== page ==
Studying for the NBME Pathology Shelf

Because Pathology is a cumulative all-encompassing subject, it makes sense that preparing for the Step 1—reading the First Aid—would be good preparation for Pathology Shelf. And while that would work, I don’t think that’s the best use of your time if you only have a few days to try to cram it all in. Pathology is cumulative, but the types of questions the National Board tends to ask demand a specific subset of knowledge: histology, gene mutations, responsible enzymes—these are the core of the pathology. Furthermore, reading a book (be it the First Aid, Goljan’s Rapid Review, or Robbins) is also a dangerous plan if you’re pressed for time. A) You probably can’t get through it. B) Knowing facts and applying them toward answering a question are separate steps. It’s not uncommon to need to see a question about a concept in order to the “bind” that knowledge appropriately.

A good Qbank (like USMLE World) works, but I think the very best way to review pathology is the Robbins and Cotran Review of Pathology, the question-book-companion of the big Robbins that many/most schools use. Benefits of this book:

  • Complete, system-organized review of pathology that covers all the important topics and factoids
  • Shelf-style questions and focus
  • Contains clear and concise but complete explanations—which is key. You’ll get a lot of questions wrong, but this review teaches you the salient distinctions quickly without being cryptic when you do.
  • Because it’s organized by system, you can tease apart related conditions and presentations. If you just do a blanket review, it’s hard to do this. Even if you use a Qbank instead, I would still recommend you do a run-through of the pathology questions by system first.

The link above is to the 3rd edition. I used a copy of the 2nd edition I bought at a local Half Price Books, and it certainly didn’t feel out of date. It’s also cheaper online. I think either one would work fine, though I’m sure there have been improvements made in the intervening five years. It’s a high quality resource; I only found two typos/mis-keyed answers in the entire book.

The point is this: there is so much material on Shelf and Step exams that literally anything you learn could be useful. Time and brain space are the limiting factors, so what you need is an efficient study aid. For the NBME Pathology Shelf, I had four days off to study. The Robbins question book is roughly 400 pages. I was able to do 100 pages a day and then follow it up with a few tables in the First Aid (important cytokines, for example), and that was 100% sufficient for Shelf purposes.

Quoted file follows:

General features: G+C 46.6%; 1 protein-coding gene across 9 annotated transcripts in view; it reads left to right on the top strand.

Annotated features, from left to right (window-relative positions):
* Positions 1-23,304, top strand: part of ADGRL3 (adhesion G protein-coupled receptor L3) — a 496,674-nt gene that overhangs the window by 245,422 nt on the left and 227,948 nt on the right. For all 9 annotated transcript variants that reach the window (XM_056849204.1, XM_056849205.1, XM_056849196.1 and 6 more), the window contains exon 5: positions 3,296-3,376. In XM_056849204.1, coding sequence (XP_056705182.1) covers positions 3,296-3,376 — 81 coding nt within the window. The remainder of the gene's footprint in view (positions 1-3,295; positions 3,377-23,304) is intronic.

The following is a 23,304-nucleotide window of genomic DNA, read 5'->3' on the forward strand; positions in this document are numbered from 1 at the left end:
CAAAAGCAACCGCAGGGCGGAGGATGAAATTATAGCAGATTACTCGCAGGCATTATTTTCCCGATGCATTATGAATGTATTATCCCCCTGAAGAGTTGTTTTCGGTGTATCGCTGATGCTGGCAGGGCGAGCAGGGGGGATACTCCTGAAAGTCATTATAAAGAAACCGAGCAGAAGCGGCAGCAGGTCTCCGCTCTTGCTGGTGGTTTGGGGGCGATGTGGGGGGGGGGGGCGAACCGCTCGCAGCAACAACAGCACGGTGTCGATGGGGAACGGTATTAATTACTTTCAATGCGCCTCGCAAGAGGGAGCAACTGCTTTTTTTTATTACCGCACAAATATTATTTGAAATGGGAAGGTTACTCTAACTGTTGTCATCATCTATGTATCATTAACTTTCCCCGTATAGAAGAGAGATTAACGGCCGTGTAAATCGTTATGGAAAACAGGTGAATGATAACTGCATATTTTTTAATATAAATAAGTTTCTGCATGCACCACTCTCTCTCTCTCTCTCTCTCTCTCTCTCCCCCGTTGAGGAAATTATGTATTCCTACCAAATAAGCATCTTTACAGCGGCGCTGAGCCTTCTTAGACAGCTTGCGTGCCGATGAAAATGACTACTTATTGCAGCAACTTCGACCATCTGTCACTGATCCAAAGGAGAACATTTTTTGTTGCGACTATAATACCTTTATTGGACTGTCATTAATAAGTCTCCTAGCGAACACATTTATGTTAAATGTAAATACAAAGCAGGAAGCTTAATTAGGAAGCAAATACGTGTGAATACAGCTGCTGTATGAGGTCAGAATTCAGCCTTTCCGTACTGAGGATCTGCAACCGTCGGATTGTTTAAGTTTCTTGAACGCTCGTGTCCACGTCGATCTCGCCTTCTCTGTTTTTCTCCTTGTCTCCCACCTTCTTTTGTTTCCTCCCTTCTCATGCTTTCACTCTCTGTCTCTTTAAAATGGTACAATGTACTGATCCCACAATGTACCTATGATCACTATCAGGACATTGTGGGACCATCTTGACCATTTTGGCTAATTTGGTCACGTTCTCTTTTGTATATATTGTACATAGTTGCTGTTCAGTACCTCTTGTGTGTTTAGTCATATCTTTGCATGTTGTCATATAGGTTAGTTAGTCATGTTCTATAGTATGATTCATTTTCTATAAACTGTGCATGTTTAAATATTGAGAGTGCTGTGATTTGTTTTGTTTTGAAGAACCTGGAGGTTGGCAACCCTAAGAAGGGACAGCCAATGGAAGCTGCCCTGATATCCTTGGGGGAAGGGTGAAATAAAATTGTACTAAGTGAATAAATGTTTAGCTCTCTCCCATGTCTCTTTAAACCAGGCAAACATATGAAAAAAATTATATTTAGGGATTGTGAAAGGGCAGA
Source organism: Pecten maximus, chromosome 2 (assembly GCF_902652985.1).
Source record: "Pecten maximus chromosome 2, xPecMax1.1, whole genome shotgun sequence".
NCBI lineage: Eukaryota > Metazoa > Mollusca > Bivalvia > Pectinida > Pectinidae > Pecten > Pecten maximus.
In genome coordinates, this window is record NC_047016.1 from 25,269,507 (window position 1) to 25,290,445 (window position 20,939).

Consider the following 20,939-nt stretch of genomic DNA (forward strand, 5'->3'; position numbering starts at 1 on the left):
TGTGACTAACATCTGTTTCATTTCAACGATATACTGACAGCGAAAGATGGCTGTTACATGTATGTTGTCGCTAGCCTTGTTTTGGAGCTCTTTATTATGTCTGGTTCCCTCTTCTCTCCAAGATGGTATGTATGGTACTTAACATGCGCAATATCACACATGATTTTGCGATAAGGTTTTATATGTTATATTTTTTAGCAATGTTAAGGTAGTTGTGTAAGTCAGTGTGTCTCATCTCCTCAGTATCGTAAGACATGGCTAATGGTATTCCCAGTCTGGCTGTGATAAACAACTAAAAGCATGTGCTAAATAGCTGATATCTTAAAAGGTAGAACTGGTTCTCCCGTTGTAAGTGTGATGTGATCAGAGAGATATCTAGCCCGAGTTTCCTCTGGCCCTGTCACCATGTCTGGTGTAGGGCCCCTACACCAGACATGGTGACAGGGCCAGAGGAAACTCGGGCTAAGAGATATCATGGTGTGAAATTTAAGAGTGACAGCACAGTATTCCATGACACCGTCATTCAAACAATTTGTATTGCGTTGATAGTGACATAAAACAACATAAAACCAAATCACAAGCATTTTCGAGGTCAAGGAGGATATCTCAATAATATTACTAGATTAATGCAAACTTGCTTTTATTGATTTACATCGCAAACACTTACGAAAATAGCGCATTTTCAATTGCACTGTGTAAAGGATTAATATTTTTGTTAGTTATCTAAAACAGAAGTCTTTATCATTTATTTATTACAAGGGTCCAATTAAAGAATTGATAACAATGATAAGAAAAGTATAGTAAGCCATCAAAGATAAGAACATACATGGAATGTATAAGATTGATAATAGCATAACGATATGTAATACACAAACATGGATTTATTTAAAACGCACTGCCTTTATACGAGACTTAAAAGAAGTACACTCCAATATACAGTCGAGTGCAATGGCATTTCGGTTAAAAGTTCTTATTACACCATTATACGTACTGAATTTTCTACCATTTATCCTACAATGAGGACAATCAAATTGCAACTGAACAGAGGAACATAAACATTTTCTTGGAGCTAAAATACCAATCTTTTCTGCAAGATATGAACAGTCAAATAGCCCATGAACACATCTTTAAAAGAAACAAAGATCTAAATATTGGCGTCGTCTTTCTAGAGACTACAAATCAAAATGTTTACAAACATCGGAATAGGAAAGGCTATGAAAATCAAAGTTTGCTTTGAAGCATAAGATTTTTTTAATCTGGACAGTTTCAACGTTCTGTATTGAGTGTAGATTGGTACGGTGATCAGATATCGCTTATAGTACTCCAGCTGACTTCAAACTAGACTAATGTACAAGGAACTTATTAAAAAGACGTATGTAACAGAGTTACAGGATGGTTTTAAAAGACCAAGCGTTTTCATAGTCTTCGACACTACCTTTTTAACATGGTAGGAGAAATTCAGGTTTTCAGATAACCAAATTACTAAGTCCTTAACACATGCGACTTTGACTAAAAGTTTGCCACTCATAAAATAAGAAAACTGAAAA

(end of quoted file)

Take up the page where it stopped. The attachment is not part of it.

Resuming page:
Sometimes when you do questions without having read a text first, the whole experience is just frustrating. Studying for the shelf is inherently painful, but this book really does it right.


MATt 05.18.15 Reply

Hi Ben,
Thanks for the blog.

I am writing becuase I wanted to get your advice about step 1 preparation. I’m about a month out, and I feel like I haven’t learned much from First Aid. I was using it since January, but to be honest, I was considering goljian.
It’s kinda late for it I think, but I stuck with pathoma as well.

What do you think? Is goljian necessary?
I have the robbins q book, and I did some of their questions as well.

Ben 05.19.15 Reply

If you’re a month out, it’s about time to focus on questions and limit your other resources.

SaRa 05.16.16 Reply

Hi Ben,

What do you think about the Lippincott’s Q&A question book as compared to Robbin’s and Cotran?

Ben 05.18.16 Reply

Lippincott’s hadn’t been recently updated when primary path studying was relevant to me, and I (nor anyone I knew) used it. They don’t have even have an Amazon preview for me to check it out, so I can’t be much help. I do know that I like R&C’s question book a lot.

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